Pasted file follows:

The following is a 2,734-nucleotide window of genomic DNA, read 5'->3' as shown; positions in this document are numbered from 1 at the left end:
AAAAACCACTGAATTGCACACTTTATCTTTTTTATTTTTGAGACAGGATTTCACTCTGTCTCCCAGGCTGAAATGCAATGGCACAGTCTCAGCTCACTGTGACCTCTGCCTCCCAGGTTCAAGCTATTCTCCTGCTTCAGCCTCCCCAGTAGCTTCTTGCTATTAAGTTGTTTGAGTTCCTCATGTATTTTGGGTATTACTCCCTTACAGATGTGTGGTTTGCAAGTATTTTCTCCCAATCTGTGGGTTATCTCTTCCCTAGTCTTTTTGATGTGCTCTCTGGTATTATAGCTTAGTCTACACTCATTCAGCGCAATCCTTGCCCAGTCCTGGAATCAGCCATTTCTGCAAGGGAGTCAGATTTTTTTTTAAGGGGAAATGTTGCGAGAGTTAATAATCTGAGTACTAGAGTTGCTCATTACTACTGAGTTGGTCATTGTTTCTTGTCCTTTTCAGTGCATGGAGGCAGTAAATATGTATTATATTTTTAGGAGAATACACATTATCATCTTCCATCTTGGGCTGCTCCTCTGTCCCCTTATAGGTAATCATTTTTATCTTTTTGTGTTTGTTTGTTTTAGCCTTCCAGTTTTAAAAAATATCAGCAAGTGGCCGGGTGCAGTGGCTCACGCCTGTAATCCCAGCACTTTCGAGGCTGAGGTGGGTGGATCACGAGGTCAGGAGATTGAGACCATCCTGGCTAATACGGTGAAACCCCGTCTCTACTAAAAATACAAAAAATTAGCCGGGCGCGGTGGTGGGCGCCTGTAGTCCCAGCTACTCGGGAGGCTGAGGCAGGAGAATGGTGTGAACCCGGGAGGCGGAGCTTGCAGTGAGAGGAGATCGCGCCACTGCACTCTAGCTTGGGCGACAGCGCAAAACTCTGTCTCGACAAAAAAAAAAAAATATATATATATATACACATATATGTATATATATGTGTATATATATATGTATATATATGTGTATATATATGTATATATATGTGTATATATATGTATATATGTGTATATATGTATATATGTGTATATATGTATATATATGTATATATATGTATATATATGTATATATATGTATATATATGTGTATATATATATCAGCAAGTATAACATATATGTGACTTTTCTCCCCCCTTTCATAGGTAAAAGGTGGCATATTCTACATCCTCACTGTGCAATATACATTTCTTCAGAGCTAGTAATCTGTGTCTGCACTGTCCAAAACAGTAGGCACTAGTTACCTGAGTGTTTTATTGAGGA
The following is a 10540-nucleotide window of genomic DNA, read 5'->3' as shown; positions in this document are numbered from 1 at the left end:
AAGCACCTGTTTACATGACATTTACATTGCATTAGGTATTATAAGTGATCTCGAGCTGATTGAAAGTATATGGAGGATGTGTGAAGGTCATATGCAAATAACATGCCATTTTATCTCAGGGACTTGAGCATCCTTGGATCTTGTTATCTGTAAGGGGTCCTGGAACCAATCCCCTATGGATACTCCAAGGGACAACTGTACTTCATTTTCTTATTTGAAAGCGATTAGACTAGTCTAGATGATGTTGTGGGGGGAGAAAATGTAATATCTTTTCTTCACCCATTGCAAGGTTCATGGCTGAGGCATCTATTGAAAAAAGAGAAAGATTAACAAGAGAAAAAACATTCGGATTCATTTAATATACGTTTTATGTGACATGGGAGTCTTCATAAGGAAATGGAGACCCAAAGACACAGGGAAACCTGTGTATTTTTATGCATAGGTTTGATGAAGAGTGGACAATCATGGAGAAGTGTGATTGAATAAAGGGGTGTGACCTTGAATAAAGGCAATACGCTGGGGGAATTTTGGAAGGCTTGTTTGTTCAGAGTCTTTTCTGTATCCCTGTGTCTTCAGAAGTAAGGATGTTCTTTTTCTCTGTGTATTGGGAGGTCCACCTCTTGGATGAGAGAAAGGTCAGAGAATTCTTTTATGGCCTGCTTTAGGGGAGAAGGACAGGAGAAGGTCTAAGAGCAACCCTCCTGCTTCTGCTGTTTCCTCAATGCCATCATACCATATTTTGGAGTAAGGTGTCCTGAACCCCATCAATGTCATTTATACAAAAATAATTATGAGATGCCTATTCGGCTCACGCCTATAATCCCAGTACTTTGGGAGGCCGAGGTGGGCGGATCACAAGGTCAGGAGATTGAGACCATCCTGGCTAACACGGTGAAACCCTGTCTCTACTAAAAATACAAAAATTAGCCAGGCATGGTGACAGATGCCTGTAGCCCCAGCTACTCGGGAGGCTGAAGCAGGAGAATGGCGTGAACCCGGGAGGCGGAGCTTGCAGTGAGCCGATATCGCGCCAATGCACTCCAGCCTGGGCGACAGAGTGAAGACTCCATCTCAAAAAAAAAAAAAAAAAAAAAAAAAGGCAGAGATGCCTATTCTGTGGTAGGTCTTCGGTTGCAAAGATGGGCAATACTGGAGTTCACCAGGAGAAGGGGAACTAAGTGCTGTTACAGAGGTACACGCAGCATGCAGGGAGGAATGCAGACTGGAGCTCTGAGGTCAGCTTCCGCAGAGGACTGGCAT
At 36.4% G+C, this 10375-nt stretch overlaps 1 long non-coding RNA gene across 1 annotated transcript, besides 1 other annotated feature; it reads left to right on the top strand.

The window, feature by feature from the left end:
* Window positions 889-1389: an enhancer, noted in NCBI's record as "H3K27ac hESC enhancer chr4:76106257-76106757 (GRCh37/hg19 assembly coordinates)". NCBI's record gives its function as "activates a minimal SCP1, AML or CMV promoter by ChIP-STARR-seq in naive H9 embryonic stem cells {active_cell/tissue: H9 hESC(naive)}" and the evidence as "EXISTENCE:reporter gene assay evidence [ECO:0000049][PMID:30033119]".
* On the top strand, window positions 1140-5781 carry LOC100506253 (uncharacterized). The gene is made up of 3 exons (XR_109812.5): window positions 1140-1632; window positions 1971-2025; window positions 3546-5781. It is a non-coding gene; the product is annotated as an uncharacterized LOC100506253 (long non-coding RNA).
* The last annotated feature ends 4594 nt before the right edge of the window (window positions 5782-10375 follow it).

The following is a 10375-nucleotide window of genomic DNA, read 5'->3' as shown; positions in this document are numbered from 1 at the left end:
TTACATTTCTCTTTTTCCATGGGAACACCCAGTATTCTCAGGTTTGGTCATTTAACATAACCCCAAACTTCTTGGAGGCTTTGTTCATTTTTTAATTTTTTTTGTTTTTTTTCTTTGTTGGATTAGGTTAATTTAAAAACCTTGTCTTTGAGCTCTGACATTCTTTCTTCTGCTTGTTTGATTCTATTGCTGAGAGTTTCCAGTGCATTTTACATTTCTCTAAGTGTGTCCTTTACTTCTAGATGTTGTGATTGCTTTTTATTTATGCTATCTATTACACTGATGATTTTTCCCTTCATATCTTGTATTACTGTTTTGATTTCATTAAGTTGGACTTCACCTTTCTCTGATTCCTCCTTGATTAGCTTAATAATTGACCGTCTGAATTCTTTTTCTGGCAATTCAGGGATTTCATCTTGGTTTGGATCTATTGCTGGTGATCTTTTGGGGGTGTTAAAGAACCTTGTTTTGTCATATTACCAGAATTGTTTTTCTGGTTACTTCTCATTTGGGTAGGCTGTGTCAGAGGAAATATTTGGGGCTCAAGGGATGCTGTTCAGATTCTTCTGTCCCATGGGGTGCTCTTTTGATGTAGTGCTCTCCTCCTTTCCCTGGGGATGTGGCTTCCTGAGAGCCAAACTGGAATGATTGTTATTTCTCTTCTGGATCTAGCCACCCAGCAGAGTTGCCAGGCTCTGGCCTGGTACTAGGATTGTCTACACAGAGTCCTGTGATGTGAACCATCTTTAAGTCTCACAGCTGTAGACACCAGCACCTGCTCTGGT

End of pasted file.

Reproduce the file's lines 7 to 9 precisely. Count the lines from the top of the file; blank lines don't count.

* Window positions 889-1389: an enhancer, noted in NCBI's record as "H3K27ac hESC enhancer chr4:76106257-76106757 (GRCh37/hg19 assembly coordinates)". NCBI's record gives its function as "activates a minimal SCP1, AML or CMV promoter by ChIP-STARR-seq in naive H9 embryonic stem cells {active_cell/tissue: H9 hESC(naive)}" and the evidence as "EXISTENCE:reporter gene assay evidence [ECO:0000049][PMID:30033119]".
* On the top strand, window positions 1140-5781 carry LOC100506253 (uncharacterized). The gene is made up of 3 exons (XR_109812.5): window positions 1140-1632; window positions 1971-2025; window positions 3546-5781. It is a non-coding gene; the product is annotated as an uncharacterized LOC100506253 (long non-coding RNA).
* The last annotated feature ends 4594 nt before the right edge of the window (window positions 5782-10375 follow it).